I just joined the forum. The MPAGD tool looks very nice! I have few questions about creating a new target platform. I am thinking about a port to this MCU device: www.pokitto.com. It has a bit over 20 kb free ram, and 256 kb of flash rom where the code can be stored. The screen resolution is 220x176 with 16-bit palette. So the plan would be generating C++ code for the platform and let the C++ compiler optimize it to ARM asm.
- Is the all the code open source? - Do you see any potential problems preventing using MPAGD in this kind of setup?
The main problem I can think of now is the MPAGD engine being always an assembler program and yours need to be a C++ engine. The hardware specs are enough if you keep in mind that the resolution is slightly lower than the usual MPAGD target machines (256x192).
Seems doable with the right amount of work, of course...
What kind of problems you see when the engine is C++? I mean there are already different CPUs with different Assemblers so I could imagine there are no limitations of the language used for implementation? I also could made it directly in ARM assembler but I see it as a more work than C++.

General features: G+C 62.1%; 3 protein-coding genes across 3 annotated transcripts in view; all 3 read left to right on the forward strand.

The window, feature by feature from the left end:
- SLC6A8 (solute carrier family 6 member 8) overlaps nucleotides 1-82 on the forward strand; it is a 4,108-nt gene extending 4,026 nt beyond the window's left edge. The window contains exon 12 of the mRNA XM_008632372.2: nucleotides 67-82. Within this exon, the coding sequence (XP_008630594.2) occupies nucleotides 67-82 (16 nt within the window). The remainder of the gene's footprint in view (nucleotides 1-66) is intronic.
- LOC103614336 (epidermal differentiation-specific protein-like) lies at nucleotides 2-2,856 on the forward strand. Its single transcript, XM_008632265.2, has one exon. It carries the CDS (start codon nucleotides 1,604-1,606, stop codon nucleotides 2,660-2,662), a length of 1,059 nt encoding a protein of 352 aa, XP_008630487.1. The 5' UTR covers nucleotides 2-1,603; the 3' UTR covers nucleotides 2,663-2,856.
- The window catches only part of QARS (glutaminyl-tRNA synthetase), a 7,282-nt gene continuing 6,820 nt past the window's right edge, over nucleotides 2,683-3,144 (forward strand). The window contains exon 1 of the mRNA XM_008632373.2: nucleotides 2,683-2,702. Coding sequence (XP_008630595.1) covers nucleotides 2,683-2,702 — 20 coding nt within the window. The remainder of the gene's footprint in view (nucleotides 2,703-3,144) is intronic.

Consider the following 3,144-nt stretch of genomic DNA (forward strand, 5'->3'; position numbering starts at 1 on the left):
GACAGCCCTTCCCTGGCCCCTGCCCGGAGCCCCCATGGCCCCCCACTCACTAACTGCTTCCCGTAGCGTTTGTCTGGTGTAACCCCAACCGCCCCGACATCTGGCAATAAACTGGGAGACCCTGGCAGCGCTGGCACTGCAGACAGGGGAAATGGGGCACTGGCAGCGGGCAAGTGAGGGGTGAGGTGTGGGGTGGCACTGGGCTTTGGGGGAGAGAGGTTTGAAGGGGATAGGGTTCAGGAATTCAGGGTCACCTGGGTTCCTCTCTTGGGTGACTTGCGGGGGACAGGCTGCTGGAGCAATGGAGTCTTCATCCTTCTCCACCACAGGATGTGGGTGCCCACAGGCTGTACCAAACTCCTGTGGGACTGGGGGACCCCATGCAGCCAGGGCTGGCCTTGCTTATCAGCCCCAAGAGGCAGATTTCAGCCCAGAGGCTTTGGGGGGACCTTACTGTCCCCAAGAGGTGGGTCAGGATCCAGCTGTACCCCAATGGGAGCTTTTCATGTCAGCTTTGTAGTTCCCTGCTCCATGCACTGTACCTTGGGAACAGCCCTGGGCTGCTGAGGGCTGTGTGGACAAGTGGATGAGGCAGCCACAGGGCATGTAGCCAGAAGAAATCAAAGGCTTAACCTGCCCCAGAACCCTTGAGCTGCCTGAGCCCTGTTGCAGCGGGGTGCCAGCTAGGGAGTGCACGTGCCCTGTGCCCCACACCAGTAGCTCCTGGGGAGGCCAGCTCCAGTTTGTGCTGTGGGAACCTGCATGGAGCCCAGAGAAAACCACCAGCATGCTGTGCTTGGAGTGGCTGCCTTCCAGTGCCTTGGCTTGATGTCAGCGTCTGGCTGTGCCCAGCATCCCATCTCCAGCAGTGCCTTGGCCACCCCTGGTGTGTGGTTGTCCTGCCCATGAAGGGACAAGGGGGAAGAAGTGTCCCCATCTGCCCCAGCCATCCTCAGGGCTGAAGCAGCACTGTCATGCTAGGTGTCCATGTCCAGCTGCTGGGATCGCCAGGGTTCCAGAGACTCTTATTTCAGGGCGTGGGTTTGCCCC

Is there a fixed resolution of 256x192? I do not aim so much to compile existing games to Pokitto, but rather using MPAGD as a tool for beginners for creating new games to Pokitto.
There're no problems with the language used of course, it just means that you'll need to write all the code from scratch. Usually when porting MPAGD, if the target shares the CPU, a lot of assembly code can be recycled. Having said that, if you manage to create a C++ (or better C if you feel brave enough) engine it probably could be universally ported to any other "big" machine capable of run a C++ compiler, that's really cool.
Is there a fixed resolution of 256x192? I do not aim so much to compile existing games to Pokitto, but rather using MPAGD as a tool for beginners for creating new games to Pokitto
No, Amstrad CPC has right now only a lower resolution multicolour mode (160x200). Having a different resolution means only changing some constants in the engine and a couple of calculations, not a big deal. The real problem appears when you want to convert a game from another platform that doesn't matches your specs; but if your main goal is to provide a tool to create new games, it's a really powerful tool.